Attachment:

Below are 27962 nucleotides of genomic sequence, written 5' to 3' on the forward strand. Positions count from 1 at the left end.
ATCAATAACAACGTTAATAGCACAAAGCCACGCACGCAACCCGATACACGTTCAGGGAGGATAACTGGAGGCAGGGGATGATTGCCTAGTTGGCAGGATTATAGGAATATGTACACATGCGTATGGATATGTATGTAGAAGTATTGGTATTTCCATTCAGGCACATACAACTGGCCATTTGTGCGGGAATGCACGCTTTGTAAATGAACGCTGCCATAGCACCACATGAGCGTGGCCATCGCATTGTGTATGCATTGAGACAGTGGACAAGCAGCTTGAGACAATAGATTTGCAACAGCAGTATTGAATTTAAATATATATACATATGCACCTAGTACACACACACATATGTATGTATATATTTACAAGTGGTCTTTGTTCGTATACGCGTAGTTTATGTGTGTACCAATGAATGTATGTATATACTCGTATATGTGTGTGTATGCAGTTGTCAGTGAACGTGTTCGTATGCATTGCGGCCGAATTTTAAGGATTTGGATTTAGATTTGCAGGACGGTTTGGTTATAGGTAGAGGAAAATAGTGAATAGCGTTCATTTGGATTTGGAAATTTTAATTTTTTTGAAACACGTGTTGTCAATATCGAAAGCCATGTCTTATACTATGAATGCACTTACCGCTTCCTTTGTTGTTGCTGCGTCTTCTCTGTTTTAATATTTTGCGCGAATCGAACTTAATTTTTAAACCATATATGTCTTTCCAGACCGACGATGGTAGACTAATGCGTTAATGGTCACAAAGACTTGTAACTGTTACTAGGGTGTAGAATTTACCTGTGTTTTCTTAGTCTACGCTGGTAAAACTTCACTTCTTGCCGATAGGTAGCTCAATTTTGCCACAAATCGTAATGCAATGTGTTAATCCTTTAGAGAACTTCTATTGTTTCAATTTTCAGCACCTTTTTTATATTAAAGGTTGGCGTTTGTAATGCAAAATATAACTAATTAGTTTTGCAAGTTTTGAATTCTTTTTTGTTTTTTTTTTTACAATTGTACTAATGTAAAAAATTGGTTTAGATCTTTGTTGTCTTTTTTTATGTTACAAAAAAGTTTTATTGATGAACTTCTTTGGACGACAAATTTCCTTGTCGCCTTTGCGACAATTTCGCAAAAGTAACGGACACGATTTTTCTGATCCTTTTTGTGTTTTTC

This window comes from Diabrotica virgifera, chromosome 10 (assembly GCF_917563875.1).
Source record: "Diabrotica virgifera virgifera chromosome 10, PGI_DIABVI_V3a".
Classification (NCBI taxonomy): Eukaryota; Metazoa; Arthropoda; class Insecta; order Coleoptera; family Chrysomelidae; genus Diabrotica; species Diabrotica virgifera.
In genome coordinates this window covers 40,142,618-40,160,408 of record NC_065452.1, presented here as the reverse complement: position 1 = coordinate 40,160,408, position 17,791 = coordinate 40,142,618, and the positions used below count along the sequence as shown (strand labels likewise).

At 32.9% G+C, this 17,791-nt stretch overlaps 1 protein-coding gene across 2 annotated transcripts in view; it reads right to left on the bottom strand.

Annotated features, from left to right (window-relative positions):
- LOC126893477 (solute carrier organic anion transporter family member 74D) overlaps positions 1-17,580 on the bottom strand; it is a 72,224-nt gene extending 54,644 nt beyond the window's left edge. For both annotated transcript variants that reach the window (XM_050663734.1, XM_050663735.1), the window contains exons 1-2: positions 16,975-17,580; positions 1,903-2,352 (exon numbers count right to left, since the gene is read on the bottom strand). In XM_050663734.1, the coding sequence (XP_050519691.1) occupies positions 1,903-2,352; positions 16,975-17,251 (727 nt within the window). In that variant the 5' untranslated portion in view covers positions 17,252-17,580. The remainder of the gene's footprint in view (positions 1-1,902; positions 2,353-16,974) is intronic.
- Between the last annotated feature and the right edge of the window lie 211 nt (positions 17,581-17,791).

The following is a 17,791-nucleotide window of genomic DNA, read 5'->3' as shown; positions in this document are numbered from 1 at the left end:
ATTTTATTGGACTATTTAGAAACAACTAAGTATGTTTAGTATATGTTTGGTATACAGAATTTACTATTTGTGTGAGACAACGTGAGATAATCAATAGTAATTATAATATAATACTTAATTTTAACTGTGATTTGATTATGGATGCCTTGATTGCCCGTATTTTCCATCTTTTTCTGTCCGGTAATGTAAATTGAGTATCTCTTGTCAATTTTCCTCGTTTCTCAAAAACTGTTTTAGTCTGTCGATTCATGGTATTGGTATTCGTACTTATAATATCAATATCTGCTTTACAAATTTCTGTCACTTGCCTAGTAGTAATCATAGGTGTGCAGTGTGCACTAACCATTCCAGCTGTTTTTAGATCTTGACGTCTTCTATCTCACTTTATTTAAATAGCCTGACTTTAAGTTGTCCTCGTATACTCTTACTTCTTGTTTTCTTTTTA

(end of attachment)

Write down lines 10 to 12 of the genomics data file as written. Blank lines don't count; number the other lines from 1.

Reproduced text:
- Between the last annotated feature and the right edge of the window lie 211 nt (positions 17,581-17,791).

The following is a 17,791-nucleotide window of genomic DNA, read 5'->3' as shown; positions in this document are numbered from 1 at the left end:
ATTTTATTGGACTATTTAGAAACAACTAAGTATGTTTAGTATATGTTTGGTATACAGAATTTACTATTTGTGTGAGACAACGTGAGATAATCAATAGTAATTATAATATAATACTTAATTTTAACTGTGATTTGATTATGGATGCCTTGATTGCCCGTATTTTCCATCTTTTTCTGTCCGGTAATGTAAATTGAGTATCTCTTGTCAATTTTCCTCGTTTCTCAAAAACTGTTTTAGTCTGTCGATTCATGGTATTGGTATTCGTACTTATAATATCAATATCTGCTTTACAAATTTCTGTCACTTGCCTAGTAGTAATCATAGGTGTGCAGTGTGCACTAACCATTCCAGCTGTTTTTAGATCTTGACGTCTTCTATCTCACTTTATTTAAATAGCCTGACTTTAAGTTGTCCTCGTATACTCTTACTTCTTGTTTTCTTTTTA